OAKLAND, Calif. (AP) — The Oakland Athletics have offered to take over paying $136 million in debt to take ownership of the Coliseum site, where they can build their long-needed, baseball-only stadium.

A's President Dave Kaval recently made the offer to officials of Oakland and Alameda County, who operate the Coliseum, as the team seeks a site for a new stadium in Oakland after being turned down for its first choice downtown in December.

Kaval said Tuesday he has gotten positive feedback already from Alameda County officials and plans to meet with Oakland Mayor Libby Schaaf on Wednesday to discuss the plan, which he says will save the city and county $20 million a year on debt service on the stadium and assure a professional team remains in the city after the Warriors and Raiders move in the next few years.

"The key thing is we really want to own our own home," Kaval said. "We've been here 50 years. The other teams are leaving. It's important for our long-term success in Oakland to have a place that is ours that we own and control. That is the impetus of making the offer, to assume the debt and to take that burden off the city and county."

After failed efforts to build stadiums in nearby Fremont and San Jose, the A's have been focused of late on staying in Oakland. They announced plans last year to build a stadium by Laney College in downtown Oakland but that fell through when the board of the Peralta Community College District said it had directed the chancellor to discontinue talks about a possible ballpark.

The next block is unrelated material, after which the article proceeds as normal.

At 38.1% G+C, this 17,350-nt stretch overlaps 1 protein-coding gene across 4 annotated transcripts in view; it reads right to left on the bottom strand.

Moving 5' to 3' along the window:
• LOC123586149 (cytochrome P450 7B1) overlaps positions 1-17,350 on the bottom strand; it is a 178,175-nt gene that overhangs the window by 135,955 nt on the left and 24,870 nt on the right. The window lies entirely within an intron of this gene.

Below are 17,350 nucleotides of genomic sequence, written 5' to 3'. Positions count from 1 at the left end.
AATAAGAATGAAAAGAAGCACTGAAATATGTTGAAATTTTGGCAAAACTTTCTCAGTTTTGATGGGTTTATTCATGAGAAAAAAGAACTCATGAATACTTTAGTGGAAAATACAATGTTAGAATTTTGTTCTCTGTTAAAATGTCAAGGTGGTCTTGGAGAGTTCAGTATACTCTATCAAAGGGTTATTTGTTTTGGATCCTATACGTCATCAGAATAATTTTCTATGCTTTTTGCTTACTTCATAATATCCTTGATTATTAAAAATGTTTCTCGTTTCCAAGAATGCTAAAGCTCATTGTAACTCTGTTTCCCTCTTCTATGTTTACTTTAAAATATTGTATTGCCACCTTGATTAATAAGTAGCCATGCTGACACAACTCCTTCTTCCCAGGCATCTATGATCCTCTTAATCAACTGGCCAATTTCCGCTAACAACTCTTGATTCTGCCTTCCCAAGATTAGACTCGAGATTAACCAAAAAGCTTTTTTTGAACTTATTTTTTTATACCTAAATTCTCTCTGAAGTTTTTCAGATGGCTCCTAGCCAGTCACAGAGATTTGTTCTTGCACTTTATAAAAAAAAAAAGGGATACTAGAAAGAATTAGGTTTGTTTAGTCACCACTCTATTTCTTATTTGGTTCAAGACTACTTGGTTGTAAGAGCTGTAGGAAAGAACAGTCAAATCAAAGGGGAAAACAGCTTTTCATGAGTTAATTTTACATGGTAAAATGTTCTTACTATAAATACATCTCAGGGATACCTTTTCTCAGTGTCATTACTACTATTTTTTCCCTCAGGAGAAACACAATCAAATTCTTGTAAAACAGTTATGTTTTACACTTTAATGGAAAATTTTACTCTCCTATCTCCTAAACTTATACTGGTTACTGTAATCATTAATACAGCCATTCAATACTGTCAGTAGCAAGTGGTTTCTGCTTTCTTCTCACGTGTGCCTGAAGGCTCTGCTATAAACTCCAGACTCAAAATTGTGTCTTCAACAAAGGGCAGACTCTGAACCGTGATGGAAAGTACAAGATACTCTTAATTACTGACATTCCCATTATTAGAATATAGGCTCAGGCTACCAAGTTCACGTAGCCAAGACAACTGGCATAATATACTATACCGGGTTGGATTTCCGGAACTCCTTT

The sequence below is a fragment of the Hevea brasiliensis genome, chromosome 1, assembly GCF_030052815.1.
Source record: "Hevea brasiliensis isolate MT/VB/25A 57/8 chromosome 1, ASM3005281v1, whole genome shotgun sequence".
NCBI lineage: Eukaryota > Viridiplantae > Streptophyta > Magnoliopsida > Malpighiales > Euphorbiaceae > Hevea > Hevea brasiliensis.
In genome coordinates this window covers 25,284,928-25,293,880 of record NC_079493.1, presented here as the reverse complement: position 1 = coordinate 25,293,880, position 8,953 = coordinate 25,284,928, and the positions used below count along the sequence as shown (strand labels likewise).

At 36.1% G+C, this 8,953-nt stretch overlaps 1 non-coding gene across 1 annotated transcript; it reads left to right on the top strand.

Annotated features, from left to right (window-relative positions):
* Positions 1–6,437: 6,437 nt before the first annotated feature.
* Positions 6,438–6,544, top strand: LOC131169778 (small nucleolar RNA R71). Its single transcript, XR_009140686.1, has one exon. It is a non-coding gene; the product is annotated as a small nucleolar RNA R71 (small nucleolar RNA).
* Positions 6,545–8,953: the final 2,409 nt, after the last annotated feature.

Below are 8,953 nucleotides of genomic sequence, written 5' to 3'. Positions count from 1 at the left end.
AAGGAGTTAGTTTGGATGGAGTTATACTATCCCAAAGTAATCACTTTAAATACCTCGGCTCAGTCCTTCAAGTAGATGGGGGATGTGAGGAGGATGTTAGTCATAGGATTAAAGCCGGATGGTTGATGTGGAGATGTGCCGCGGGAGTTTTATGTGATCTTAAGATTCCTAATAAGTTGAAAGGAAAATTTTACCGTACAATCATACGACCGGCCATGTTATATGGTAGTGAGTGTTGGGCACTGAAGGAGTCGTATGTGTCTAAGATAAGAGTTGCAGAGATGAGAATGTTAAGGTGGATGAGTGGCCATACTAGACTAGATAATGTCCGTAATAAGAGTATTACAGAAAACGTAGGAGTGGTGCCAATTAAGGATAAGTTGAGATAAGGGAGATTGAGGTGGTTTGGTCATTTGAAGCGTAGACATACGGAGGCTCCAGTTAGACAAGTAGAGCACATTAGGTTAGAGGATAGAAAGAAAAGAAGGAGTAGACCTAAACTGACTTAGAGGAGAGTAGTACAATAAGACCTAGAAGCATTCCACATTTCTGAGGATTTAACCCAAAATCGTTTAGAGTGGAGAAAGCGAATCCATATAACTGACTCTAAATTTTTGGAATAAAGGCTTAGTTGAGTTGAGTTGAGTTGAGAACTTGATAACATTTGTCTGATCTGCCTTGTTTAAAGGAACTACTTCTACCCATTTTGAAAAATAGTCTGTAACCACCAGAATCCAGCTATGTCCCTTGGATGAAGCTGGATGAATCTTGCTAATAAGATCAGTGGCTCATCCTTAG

The A's still have interest in a waterfront park at Howard Terminal near Jack London Square but that site is not as accessible by public transportation and the team wants to keep as many options open as possible.

The Coliseum opened in 1966 and is run down and ill-suited as a baseball-only facility. It has had issues with flooding and lacks the money-making amenities in most modern stadiums.

The A's had the second-lowest paid attendance in baseball last season at 18,219 per game as fans have grown frustrated with the outdated stadium and a team that has traded away many of its best players to keep payroll down.

"It's not just the play on the field. It's being able to hold onto our players," Kaval said. "That's something we've had a challenge doing because we've been a low-revenue club. We haven't controlled our own venue, we weren't generating revenue like some of the other clubs. The key to the entire piece is getting the ballpark built here in Oakland and generating revenue commensurate with a large market team."

Kaval said if an economic plan is in place by the end of this year for a new stadium, it could open in 2023. The A's are building their team with young players who they will be able to keep in their control until then.

"I'm excited to work with the A's in their commitment to stay in Oakland and build a privately financed ballpark," Schaaf said. "We look forward to reviewing, analyzing, and considering the offer."

While work on getting a new stadium goes on, the A's added a new feature to the Coliseum this year in hopes of attracting more young fans. They have opened "The Treehouse" above the left-field bleachers. Fans can buy a monthly pass for $29.99 that gives them access to the bars, lounge seating and standing room areas.

"You see that as a trend, people moving away from a physical seat and focusing on these experience areas," Kaval said. "I think it's going to attract a lot of millennials. We need that. We need more fans, especially baseball in general needs younger fans. This is a way to do that."

More From 1460 ESPN